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Philippine President Calls Establishing E10 Program “Urgent”

30 August 2005

Philippine President Gloria Macapagal-Arroyo has categorized passage of the proposed National Fuel Ethanol Program as urgent.

The program would mandate an E10 blend—10% ethanol, 90% gasoline—for use in the country.

She made the statement during a recent 30-minute televised roundtable discussion of the government’s ethanol program with Energy Secretary Raphael Lotilla, Rep. Juan Miguel Zubiri (the author of the House version of the proposal) and Seaoil’s Glen Yu.

The bad news is that the days of cheap oil [are] over. The good news is we will not allow ourselves to be held hostage of the surging oil prices. We will not allow the situation to immobilize us.

At this point, fully covering current Philippine market demand with sufficient ethanol to meet the 10% standard would require the import of some 530 million liters (140 million gallons US) of ethanol annually, according to calculations by ED&F Alcohols, a UK-based ethanol supplier.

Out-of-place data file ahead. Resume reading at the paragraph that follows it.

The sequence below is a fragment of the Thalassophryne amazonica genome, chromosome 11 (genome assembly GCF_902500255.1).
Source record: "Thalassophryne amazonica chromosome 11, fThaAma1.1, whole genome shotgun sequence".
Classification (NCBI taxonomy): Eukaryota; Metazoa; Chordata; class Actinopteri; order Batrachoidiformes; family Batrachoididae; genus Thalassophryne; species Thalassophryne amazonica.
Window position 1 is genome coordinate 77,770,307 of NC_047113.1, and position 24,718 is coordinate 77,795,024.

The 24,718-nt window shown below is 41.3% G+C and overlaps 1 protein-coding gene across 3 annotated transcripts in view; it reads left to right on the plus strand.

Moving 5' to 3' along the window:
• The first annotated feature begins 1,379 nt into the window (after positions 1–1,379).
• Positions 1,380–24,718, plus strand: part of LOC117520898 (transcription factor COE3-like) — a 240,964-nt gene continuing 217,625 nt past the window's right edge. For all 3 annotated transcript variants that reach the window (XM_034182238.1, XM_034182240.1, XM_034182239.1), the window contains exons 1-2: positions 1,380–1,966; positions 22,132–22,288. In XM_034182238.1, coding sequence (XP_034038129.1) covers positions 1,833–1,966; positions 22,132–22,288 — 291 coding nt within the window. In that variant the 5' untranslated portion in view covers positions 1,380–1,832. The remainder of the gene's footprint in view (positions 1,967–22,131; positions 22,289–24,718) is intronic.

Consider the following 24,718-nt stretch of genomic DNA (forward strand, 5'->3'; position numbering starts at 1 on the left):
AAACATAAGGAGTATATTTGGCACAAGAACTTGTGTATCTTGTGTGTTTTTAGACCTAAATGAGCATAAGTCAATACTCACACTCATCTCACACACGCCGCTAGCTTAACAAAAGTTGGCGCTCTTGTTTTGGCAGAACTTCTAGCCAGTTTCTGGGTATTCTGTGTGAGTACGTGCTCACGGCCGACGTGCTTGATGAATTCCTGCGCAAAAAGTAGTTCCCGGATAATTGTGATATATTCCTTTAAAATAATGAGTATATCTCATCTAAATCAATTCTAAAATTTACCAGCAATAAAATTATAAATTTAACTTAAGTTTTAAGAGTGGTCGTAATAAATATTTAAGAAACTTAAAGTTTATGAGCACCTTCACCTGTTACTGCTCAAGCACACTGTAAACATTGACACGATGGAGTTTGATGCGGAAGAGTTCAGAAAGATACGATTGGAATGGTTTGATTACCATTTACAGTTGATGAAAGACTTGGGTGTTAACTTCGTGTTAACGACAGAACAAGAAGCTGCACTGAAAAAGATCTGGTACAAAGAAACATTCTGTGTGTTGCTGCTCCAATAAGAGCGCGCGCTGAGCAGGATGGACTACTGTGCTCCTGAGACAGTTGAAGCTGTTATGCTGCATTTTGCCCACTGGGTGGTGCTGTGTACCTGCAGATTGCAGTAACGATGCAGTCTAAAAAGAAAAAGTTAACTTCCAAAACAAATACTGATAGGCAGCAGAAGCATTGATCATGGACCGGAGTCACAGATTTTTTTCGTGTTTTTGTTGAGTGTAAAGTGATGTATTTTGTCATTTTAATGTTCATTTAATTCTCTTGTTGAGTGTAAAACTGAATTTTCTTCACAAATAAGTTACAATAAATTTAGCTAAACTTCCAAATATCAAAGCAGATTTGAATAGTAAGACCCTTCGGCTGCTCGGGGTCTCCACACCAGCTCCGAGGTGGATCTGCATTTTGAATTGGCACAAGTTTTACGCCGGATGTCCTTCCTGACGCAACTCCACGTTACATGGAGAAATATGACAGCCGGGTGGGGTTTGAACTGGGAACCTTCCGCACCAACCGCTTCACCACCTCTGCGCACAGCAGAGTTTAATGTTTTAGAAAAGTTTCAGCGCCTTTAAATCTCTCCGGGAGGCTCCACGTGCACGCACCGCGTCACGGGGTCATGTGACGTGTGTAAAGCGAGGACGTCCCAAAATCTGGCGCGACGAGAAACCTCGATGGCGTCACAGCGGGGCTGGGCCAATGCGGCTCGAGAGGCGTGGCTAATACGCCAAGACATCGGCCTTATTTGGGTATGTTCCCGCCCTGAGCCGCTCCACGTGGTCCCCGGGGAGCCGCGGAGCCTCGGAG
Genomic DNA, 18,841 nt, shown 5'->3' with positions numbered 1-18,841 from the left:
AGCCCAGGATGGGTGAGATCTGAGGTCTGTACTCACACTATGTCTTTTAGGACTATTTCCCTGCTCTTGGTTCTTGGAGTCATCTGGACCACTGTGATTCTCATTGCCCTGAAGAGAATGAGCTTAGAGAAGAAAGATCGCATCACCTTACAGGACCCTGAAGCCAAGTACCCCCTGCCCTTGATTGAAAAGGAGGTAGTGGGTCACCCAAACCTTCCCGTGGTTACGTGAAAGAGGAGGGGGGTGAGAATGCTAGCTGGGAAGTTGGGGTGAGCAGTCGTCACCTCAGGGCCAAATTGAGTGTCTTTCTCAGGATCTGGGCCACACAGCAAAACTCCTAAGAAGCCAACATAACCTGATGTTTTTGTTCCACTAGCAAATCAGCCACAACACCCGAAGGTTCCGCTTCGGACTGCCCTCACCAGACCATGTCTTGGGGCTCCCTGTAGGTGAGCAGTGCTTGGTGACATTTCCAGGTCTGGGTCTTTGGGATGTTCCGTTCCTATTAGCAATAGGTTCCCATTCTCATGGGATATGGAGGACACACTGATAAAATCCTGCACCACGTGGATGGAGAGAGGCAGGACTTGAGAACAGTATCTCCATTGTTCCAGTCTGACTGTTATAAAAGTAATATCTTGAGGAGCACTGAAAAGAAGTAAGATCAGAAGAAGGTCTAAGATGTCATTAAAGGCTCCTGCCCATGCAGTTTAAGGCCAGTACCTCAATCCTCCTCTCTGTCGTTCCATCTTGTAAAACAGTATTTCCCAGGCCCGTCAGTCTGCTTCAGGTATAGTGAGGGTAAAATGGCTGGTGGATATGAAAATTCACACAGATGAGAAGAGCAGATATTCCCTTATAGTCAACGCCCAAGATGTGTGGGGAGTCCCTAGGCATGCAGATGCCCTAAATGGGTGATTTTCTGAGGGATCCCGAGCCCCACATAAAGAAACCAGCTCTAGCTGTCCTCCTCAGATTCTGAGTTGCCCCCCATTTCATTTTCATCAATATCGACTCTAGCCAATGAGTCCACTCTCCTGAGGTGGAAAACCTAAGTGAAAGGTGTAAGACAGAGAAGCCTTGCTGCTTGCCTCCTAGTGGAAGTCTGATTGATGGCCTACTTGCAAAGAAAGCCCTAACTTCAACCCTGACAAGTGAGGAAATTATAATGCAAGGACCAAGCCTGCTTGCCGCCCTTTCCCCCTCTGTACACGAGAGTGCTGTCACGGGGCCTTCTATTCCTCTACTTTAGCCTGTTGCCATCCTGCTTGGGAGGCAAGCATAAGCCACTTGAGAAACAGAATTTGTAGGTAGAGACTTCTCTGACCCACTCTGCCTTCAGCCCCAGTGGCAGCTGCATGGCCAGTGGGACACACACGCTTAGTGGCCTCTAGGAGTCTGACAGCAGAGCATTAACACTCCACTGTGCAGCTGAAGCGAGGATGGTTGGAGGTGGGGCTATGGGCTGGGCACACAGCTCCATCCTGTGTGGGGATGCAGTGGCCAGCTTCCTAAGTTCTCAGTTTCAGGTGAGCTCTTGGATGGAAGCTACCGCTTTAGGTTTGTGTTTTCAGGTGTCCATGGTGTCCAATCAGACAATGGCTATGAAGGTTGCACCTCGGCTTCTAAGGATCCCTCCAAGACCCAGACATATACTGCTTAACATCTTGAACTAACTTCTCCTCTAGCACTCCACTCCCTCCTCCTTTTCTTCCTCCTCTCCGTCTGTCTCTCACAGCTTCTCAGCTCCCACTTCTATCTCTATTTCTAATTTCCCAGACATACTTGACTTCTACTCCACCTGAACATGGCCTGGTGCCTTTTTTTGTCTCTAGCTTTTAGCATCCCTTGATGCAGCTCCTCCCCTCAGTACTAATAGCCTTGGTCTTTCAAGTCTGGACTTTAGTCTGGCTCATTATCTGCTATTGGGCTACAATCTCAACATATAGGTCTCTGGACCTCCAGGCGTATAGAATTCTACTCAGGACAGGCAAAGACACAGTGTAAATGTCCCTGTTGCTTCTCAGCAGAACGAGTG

There are currently no major domestic ethanol plants operating in the country, and the first is due online in 2007. To supply demand domestically for the mandated 10% blend will require some P37.5 billion (US$668 million) worth of investments to set up around 25 ethanol production facilities.

August 30, 2005 in Ethanol, Other Asia | Permalink | Comments (2) | TrackBack (0)

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Comments

Why not ramp up? Big steps require bigger risk.

Why not do something like
2006: 3%
2007: 6%
2008: 9%
2009: 12%

etc. Sure, it'd be nice to stretch it out over an even longer interval, but given her push for it happening quickly, wouldn't stretching it out even a bit allow for more ethanol to be produced/refined in-house and for more of the profits to remain local (and be taxed locally)?

Are they perhaps phasing out leaded gasoline?

IIRC Venezuela is supposed to be phasing out leaded gasoline this month. The octane from lead is to be replaced with a 8 % ethanol blend.

But yeah, ramping up slowly sounds like a safer idea. Then again, promise of a massive domestic ethanol program could have something to do with local politics.

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